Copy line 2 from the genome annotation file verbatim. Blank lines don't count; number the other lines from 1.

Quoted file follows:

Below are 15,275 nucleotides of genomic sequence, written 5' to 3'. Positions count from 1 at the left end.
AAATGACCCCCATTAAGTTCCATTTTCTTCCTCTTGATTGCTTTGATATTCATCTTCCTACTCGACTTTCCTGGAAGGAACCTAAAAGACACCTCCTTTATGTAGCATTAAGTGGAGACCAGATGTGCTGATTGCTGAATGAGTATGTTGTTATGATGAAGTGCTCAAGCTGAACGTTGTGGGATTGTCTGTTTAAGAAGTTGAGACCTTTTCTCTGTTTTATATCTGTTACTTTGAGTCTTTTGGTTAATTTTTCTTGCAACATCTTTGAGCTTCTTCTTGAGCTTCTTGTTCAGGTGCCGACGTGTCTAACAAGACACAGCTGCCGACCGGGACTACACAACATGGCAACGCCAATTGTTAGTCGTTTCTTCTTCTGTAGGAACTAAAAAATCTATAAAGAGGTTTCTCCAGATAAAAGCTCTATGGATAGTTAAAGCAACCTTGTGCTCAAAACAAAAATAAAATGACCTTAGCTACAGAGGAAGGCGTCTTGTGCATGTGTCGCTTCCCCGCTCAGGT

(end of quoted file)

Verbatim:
AAATGACCCCCATTAAGTTCCATTTTCTTCCTCTTGATTGCTTTGATATTCATCTTCCTACTCGACTTTCCTGGAAGGAACCTAAAAGACACCTCCTTTATGTAGCATTAAGTGGAGACCAGATGTGCTGATTGCTGAATGAGTATGTTGTTATGATGAAGTGCTCAAGCTGAACGTTGTGGGATTGTCTGTTTAAGAAGTTGAGACCTTTTCTCTGTTTTATATCTGTTACTTTGAGTCTTTTGGTTAATTTTTCTTGCAACATCTTTGAGCTTCTTCTTGAGCTTCTTGTTCAGGTGCCGACGTGTCTAACAAGACACAGCTGCCGACCGGGACTACACAACATGGCAACGCCAATTGTTAGTCGTTTCTTCTTCTGTAGGAACTAAAAAATCTATAAAGAGGTTTCTCCAGATAAAAGCTCTATGGATAGTTAAAGCAACCTTGTGCTCAAAACAAAAATAAAATGACCTTAGCTACAGAGGAAGGCGTCTTGTGCATGTGTCGCTTCCCCGCTCAGGT